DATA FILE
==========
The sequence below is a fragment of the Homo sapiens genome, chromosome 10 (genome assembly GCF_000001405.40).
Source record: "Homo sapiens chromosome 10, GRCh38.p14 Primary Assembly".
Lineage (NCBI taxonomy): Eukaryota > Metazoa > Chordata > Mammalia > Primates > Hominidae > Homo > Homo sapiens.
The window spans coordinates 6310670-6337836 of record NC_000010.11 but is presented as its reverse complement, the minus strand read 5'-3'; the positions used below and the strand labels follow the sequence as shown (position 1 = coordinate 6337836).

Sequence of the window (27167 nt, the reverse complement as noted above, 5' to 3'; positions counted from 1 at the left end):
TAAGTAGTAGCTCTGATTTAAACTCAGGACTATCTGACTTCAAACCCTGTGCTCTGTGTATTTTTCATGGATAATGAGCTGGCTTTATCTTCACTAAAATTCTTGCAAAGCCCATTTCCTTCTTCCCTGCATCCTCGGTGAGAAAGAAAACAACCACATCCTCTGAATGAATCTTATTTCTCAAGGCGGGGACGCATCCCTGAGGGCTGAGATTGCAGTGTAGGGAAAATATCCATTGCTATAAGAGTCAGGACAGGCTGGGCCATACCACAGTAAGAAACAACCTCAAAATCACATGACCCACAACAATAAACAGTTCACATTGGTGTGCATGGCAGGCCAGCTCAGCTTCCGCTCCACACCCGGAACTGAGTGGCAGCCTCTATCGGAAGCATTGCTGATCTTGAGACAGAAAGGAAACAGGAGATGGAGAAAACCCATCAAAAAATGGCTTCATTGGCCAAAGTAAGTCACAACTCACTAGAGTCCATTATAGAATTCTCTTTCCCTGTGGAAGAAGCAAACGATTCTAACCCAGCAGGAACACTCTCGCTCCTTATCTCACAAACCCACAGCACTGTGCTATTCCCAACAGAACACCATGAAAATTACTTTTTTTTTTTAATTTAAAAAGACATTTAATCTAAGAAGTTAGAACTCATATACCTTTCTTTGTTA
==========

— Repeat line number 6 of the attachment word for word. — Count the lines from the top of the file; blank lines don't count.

TAAGTAGTAGCTCTGATTTAAACTCAGGACTATCTGACTTCAAACCCTGTGCTCTGTGTATTTTTCATGGATAATGAGCTGGCTTTATCTTCACTAAAATTCTTGCAAAGCCCATTTCCTTCTTCCCTGCATCCTCGGTGAGAAAGAAAACAACCACATCCTCTGAATGAATCTTATTTCTCAAGGCGGGGACGCATCCCTGAGGGCTGAGATTGCAGTGTAGGGAAAATATCCATTGCTATAAGAGTCAGGACAGGCTGGGCCATACCACAGTAAGAAACAACCTCAAAATCACATGACCCACAACAATAAACAGTTCACATTGGTGTGCATGGCAGGCCAGCTCAGCTTCCGCTCCACACCCGGAACTGAGTGGCAGCCTCTATCGGAAGCATTGCTGATCTTGAGACAGAAAGGAAACAGGAGATGGAGAAAACCCATCAAAAAATGGCTTCATTGGCCAAAGTAAGTCACAACTCACTAGAGTCCATTATAGAATTCTCTTTCCCTGTGGAAGAAGCAAACGATTCTAACCCAGCAGGAACACTCTCGCTCCTTATCTCACAAACCCACAGCACTGTGCTATTCCCAACAGAACACCATGAAAATTACTTTTTTTTTTTAATTTAAAAAGACATTTAATCTAAGAAGTTAGAACTCATATACCTTTCTTTGTTA